International Dark Sky Week draws worldwide attention to light pollution, promotes simple solutions and celebrates the irreplaceable beauty of a natural night.

High school student Jennifer Barlow started International Dark Sky Week (IDSW) in 2003. In explaining why she founded the event, Barlow said, “I want people to be able to see the wonder of the night sky without the effects of light pollution. The universe is our view into our past and our vision into the future. I want to help preserve its wonder.”

read more
Canoecopia 2024 includes presentations on protecting our Starry Skies, paddling the Apostle Islands National Lakeshore

Canoecopia 2024 includes presentations on protecting our Starry Skies, paddling the Apostle Islands National Lakeshore

If paddling the amazing sea caves in the Apostle Islands National Lakeshore is on your bucket list, we invite you to see us at Canoecopia in Madison, Wisconsin, March 8-10, 2024. This annual event includes more than 100 educational presentations and clinics on kayaking, canoeing and related topics, including presentations by Friends Executive Director Jeff Rennicke and Ranger Steve Ballou of the National Park Service. You’ll also be able to learn from the experts what gear you need to safely explore the islands.

read more
Reading the sacred skies: new book offered by Friends

Reading the sacred skies: new book offered by Friends

peaks to both the human connection to the night sky and hopes for its protection.
Spirits Dancing: The Night Sky, Indigenous Knowledge, & Living Connections to the Cosmos features the photography of Travis Novitsky and text by Annette S. Lee. Novitsky, a member of the Grand Portage Band of Lake Superior Chippewa, uses his lens to capture the awe and wonder of the northern lights. Lee’s, both an astrophysicist and an artist, uses her text to range across the universe of night sky topics from indigenous knowledge to the science of northern lights and the responsibility of all to help keep our skies dark enough to experience them.

read more
Bayfield’s Carnegie Library embraces dark sky protection with planned lighting changes

Bayfield’s Carnegie Library embraces dark sky protection with planned lighting changes

Bayfield Carnegie Library’s motto is “A compass for curious minds.” One of the primary goals of library director Teresa Weber is to enlighten the public. Right now, Teresa is also trying to “enlighten” the walkways leading to the library without negatively impacting the dark skies over the city. Teresa recently spoke with Friends of the Apostle Islands National Lakeshore board member Neil Howk about this upcoming project. Neil also serves on the library board.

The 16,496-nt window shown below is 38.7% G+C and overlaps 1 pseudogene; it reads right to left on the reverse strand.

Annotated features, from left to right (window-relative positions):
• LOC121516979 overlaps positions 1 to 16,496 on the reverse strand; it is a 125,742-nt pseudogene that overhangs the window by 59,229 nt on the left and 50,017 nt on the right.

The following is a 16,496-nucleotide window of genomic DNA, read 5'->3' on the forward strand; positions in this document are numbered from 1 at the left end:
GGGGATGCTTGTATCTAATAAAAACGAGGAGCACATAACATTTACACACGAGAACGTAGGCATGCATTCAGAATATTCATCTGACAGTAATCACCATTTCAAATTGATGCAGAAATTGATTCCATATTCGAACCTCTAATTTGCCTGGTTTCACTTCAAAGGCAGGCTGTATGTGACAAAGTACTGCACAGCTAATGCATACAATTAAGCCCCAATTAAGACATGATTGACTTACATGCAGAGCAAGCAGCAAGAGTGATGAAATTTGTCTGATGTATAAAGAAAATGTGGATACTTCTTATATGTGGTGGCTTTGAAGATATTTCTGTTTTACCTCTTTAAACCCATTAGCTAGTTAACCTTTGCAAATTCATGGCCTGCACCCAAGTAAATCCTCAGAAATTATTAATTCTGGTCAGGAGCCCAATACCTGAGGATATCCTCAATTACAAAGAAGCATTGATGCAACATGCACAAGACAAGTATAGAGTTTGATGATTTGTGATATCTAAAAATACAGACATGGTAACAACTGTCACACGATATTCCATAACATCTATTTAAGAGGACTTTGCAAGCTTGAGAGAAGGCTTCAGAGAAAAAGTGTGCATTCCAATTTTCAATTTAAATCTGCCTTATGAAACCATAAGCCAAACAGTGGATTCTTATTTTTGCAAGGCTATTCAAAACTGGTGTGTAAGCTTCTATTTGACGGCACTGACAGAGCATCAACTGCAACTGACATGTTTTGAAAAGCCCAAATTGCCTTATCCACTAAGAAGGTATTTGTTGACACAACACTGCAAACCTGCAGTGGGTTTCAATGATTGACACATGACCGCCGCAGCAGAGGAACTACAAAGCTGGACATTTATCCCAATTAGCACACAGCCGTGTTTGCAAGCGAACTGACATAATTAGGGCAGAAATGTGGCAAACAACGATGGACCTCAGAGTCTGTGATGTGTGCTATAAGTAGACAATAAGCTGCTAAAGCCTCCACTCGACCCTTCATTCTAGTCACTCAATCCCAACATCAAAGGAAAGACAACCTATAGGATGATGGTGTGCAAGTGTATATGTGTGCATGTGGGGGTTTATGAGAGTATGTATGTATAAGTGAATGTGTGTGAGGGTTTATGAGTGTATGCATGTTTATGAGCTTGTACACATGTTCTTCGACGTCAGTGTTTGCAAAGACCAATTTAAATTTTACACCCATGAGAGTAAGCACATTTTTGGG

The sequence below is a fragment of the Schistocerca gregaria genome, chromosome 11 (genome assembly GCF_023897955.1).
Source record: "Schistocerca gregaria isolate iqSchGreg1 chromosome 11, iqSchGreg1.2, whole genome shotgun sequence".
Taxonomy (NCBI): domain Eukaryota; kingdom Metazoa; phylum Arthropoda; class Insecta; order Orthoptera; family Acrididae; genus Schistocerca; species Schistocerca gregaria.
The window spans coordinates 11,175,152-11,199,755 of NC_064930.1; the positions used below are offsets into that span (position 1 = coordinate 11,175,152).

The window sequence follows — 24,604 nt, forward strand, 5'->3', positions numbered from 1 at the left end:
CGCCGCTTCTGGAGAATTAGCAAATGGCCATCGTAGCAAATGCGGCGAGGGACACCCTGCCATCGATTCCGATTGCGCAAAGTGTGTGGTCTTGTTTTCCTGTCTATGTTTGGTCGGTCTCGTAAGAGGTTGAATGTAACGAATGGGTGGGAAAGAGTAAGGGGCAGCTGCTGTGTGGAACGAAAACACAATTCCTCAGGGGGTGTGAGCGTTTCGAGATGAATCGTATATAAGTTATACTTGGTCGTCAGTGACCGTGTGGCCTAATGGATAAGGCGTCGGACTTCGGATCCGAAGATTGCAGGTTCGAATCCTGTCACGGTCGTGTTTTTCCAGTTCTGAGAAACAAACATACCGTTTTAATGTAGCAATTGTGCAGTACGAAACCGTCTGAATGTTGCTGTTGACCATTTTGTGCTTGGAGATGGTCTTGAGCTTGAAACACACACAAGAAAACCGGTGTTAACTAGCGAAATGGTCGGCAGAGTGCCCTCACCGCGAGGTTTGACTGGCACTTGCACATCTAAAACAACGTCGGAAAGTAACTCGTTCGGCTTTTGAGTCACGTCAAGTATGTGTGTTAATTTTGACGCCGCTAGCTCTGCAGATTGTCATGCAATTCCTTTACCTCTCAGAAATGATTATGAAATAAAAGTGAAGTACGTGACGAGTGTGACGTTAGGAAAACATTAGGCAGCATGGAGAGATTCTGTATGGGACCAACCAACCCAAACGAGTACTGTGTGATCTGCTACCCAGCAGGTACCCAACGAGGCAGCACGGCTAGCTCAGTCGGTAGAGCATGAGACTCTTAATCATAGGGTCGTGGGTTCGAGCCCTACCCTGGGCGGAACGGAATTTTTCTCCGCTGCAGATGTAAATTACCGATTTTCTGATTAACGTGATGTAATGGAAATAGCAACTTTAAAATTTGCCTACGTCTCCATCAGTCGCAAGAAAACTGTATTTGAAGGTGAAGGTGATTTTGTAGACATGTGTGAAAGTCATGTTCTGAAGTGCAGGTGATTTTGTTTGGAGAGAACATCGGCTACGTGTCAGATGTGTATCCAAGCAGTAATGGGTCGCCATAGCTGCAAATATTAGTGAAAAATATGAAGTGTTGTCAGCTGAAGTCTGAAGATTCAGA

read more
Stories that capture the wonder and the possibilities of the Apostle Islands National Lakeshore are most-read in 2023

Stories that capture the wonder and the possibilities of the Apostle Islands National Lakeshore are most-read in 2023

As we raise a glass to embrace the new year, we look back fondly on the momentus year that was 2023 for Friends of the Apostle Islands National Lakeshore and for the park we love. Thanks to your support, hard work by a growing team of passionate volunteers and by the Friends leadership team, we have a lot to celebrate.

With your support we helped more people discover the islands, learn about them, and work to protect them than ever before. We set a record for membership, did more outreach trips, more programs, and successfully completed the largest initiative in our organization’s history: Access for All. And there is even more to celebrate about the park and the people who make good things happen for a quarter million visitors each year.

We hope you enjoy this countdown of the top ten stories of 2023 on the Friends of the Apostle Islands website as a great way to start.

read more
Northern lights celebrated during 6th annual Aurora Summit at Red Cliff

Northern lights celebrated during 6th annual Aurora Summit at Red Cliff

Begun in 2017, the Aurora Summit is an annual gathering and celebration with a mission of helping “people of all backgrounds and experience levels view, photograph, and understand the Northern Lights, while also developing an appreciation for the surrounding art, culture, science and photography of this rare natural phenomenon.”

read more
“Discover the night” in the Apostle Islands during International Dark Sky Week

“Discover the night” in the Apostle Islands during International Dark Sky Week

30 miles away from the mainland, Devils Island and Outer Island offer some incredible views of the Milky Way – and if you’re very fortunate, the spectacular northern lights – thanks to some of the darkest skies in Wisconsin. In fact, most of the Apostle Islands National Lakeshore offers great night sky viewing too, although when you look toward the mainland communities, you’ll see the nighttime glow from city lights. That glow is visible from many miles away.

read more